Unexpected medical bills also contribute to healthcare debt. Thirty-seven percent of Black adults say they can’t pay in full a $500 unexpected medical bill not covered by insurance, compared to 25% of Hispanics and 13% of whites.  

The Impact of Medical Debt 

A significant consequence of medical debt is the racial wealth gap

In 2019, the average Black household had 15% less wealth than the average white family, according to the Federal Reserve. That translates to $24,100 for Black families compared to $142,500 for whites.  

“The wealth gap plays into this when we look at the financial ability of an individual to weather a 

surprise medical bill or any medical bill,” says Berneta Haynes, Staff Attorney at the National Consumer Law Center. “Lack of wealth means medical bills are more likely to create a financial struggle for Black families than white families.”

People with medical debt face an increased risk of bankruptcy. A negative impact on their credit score could affect their ability to rent an apartment or secure a job. Medical debt may also force people to sacrifice essentials like food purchases or paying utility bills. Haynes says the burden pours more salt on a wound in a community that has been financially left behind.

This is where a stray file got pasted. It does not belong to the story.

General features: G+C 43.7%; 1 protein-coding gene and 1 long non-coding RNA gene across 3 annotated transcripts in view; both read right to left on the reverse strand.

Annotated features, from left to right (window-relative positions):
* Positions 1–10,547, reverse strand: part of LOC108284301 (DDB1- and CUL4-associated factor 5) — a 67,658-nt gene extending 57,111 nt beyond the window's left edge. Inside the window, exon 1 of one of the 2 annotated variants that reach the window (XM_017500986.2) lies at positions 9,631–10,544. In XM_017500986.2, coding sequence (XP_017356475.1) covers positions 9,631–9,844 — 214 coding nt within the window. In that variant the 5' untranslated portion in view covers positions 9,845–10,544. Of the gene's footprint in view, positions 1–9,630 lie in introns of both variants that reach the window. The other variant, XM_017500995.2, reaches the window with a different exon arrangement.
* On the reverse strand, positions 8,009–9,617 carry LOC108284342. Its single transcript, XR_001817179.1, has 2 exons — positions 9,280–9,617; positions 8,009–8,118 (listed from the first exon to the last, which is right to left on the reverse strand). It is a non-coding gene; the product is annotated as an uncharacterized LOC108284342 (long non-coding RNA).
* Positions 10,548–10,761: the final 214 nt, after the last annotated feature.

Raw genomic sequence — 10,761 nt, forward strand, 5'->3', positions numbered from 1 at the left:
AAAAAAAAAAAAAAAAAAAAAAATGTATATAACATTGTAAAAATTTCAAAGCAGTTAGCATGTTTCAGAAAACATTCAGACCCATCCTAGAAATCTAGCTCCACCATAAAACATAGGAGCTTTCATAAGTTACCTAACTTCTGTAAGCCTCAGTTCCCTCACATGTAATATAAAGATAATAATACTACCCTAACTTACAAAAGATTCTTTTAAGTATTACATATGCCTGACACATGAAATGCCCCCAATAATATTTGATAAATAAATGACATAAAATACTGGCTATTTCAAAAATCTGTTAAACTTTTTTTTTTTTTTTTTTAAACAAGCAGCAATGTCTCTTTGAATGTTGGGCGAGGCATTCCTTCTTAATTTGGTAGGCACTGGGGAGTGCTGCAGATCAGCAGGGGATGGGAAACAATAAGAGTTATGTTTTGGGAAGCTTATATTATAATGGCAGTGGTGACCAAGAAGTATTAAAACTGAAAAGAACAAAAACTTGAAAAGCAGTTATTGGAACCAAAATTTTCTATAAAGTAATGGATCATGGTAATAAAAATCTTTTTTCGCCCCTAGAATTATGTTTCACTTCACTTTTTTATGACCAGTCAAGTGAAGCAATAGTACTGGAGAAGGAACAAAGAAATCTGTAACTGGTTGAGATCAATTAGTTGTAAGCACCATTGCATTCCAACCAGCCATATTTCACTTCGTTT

“Medical debt has a way of blocking Black families out of opportunities to build wealth as people can see their wages garnished, savings accounts, property liens attached to their homes and even civil arrest warrants,” she says. 

Haynes says property liens are particularly disturbing. Blacks have historically had the lowest homeownership rates compared to other racial groups and continue to fall further behind. In 2022, 45.3% of Black households owned a home compared to 74.6% of white households, according to the Census Bureau. 

The consequences of healthcare debt are not limited to finances. One in seven Black adults with healthcare debt says they’ve been denied care because they owe money.

“Medical debt causes undue stress for folks that can contribute to health conditions and worsen chronic conditions,” says Haynes. “It can also lead people to skip out on necessary medical care or delay it, leading to worse health outcomes and more medical bills down the line.”

Medical Debt Solutions 

There’s a glimmer of hope for people who have had their credit scores damaged by medical bills. 

In July 2022, credit agencies Equifax, Experian, and TransUnion stopped including paid medical debt on credit reports and will wait one year before including unpaid medical debt. Beginning in 2023, medical debt of less than $500 will not appear on credit reports.